(New Aug 2006)
Apart from the scalp and skull there are three other layers inside the skull that encase and protect your brain.
These coverings together are the meninges, and consist of the "Dura Mater", the "Arachnoid", and the "Pia Mater".
Not surpisingly, like most medical nomenclature it is derived from Greek, even though the meninges were not identified and labelled until the Renaissance.
The Dura mater or "Tough Mother" is the outside fibrous leather-like layer that truly protects the brain.
Apart from actually encasing the brain, it is also fused to the skull at a number of points, and therefore also restricts and anchors the movement of the brain within the skull.
The dura mater also separates and partitions the brain as a more efficient method of securing the brain to the skull, with each of the two hemispheres, and the cerebellum being encased separately.
The Arachnoid or "spider-like" covering is the middle layer of the three meninges and is laced throughout with blood vessels, looking like a spider's web, hence its name.
The arachnoid is secured to the dura mater and therefore closely adhres to it, in contrast to being more separated from the pia mater.
The space between the pia mater and arachnoid is where the cerebro-spinal fluid (CSF) is largely contained and called the sub-arachnoid space.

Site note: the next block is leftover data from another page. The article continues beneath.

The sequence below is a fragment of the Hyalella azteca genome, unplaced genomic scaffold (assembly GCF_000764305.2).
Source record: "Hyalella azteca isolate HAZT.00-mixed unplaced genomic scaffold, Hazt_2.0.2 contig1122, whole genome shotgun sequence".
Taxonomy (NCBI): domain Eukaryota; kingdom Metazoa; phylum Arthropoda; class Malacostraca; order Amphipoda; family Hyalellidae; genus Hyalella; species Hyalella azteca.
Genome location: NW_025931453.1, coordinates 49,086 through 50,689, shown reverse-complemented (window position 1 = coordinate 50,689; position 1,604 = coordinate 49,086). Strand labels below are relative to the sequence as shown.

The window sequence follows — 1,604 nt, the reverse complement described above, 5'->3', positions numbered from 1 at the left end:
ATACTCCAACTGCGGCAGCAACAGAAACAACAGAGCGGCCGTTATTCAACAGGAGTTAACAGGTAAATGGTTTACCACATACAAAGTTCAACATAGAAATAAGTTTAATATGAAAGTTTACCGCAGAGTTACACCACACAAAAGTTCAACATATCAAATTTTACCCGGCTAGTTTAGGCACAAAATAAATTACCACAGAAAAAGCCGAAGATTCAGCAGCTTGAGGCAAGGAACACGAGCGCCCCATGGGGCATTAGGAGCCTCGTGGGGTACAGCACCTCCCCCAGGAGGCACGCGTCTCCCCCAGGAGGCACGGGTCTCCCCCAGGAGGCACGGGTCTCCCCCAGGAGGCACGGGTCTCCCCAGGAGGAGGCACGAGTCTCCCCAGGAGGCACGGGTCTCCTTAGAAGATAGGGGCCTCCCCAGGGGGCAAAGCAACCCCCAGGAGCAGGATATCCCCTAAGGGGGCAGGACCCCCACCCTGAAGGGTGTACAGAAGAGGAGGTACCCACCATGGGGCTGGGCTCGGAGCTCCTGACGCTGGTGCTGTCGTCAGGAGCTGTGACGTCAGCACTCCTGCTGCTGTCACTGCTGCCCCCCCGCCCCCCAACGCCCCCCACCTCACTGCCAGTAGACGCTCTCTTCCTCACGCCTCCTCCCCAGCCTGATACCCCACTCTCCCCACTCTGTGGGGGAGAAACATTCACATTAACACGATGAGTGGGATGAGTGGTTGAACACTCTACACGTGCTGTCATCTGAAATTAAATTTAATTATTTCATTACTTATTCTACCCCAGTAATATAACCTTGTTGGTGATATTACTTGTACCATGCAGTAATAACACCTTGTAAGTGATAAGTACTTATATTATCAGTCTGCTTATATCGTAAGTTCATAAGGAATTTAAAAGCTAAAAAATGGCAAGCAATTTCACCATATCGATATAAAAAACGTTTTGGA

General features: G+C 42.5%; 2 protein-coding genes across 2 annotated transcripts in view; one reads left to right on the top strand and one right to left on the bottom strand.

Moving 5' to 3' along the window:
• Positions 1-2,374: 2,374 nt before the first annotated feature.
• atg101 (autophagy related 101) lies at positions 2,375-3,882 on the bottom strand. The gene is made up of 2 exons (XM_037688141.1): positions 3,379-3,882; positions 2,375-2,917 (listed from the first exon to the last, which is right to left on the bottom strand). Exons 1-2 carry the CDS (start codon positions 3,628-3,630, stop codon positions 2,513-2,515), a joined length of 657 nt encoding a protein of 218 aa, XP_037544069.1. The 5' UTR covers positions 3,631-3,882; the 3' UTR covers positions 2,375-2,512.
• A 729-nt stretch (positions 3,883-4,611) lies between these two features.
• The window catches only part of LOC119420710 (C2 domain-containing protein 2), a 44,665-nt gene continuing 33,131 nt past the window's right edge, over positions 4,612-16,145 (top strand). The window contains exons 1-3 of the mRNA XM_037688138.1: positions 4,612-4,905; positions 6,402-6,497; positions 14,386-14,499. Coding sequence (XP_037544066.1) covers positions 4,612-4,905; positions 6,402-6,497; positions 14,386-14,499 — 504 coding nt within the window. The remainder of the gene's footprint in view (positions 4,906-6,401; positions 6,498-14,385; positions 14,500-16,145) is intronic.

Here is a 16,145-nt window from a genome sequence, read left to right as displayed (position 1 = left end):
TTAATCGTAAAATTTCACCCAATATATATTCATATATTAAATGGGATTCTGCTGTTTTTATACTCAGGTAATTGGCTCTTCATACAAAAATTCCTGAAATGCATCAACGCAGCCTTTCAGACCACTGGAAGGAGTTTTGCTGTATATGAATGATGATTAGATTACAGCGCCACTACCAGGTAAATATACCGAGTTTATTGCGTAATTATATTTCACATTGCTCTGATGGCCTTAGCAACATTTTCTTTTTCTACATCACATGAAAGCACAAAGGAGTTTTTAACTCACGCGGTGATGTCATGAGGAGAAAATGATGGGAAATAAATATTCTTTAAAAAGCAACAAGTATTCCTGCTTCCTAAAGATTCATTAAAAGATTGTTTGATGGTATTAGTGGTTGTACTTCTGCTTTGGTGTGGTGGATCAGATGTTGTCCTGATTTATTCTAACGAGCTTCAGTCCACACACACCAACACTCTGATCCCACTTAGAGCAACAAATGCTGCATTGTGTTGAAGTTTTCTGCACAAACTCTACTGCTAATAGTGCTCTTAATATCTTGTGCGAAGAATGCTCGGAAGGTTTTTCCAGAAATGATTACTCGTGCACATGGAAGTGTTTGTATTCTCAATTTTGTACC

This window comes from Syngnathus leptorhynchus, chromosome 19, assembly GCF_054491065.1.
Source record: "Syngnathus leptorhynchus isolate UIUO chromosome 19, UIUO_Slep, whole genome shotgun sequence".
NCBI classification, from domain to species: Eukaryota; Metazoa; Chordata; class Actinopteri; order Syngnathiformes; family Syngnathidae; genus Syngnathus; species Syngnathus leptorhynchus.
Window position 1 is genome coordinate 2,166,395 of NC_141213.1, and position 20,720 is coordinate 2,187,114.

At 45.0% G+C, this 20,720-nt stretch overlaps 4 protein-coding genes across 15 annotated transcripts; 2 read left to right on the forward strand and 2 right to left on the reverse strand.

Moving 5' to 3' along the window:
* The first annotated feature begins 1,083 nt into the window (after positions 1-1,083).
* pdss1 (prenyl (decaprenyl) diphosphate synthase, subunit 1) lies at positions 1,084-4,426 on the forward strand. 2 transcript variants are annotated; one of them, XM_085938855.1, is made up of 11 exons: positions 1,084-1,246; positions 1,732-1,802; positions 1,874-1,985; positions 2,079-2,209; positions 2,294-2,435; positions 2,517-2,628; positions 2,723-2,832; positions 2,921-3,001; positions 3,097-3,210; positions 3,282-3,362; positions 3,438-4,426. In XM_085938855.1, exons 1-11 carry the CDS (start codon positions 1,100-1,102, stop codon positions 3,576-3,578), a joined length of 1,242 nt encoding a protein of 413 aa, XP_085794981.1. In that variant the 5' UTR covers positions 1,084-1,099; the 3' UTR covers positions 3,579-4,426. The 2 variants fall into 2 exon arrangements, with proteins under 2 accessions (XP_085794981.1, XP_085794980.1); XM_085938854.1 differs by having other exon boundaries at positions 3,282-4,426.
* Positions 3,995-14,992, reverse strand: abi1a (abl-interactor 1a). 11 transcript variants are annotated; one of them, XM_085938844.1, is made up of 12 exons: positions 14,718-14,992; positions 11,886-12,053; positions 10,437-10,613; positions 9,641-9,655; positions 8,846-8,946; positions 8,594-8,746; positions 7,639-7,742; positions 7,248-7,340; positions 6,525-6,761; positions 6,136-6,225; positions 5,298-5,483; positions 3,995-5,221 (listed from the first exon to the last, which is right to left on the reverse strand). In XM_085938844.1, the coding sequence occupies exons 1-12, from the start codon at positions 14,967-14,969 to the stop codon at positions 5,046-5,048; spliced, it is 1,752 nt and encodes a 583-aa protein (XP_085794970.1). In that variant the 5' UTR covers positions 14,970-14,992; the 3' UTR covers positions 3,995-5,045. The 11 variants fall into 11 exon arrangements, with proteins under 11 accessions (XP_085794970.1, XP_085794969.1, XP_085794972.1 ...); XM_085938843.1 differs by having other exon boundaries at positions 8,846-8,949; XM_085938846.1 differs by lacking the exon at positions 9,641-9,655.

It is this sack of fluid that protects or at least minimizes damage to the brain from impacts to the skull.
The Pia Mater, or "Soft Mother" is the innermost layer of the meninges, and closely adheres to the brain like a very fine and delicate sheet of saran wrap.
It is also laced with finer blood vessels or capillary beds and is the brain's main supply of nutrients.
Blunt force trauma to the head, often causes a rupture of the vasculature of the meningeal layers, or a brain bleed. The name of the brain-bleed often depends upon the location of where the blood pools. Thus, during a subarachnoid bleed, the ruptured blood vessel(s) leak into the space between the pia mater and arachnoid, and frequently can be detected by a pink tinge to the CSF. Conversely, a subdural hematoma, is a pooling of blood inthe tight space between the dura mater and the arachnoid, which can cause damage to the brain by swelling and putting pressure upon it. If caught early enough it is easily rectified by drilling a hole to this space and draining it, relieving the pressure and allowing the brain to come back to normal.
One of the other frequently heard conditions is meningitis, which is a viral or bacterial infection of the meninges, which causes them to become imflamed. Viral infections often subside withini a few days, but the bacterial infections can induce seizures and become life threatening. Although caused by a number of common bacteria, most meningitis can be treated with standard anti-biotics. Frequently meningitis has originated from other tissue immflamation like sinusitis or imlammation of the sinuses. The big fear behind bacterial meningitis is that it can be contagious and passed on in the same fashion as a cold or flu might be.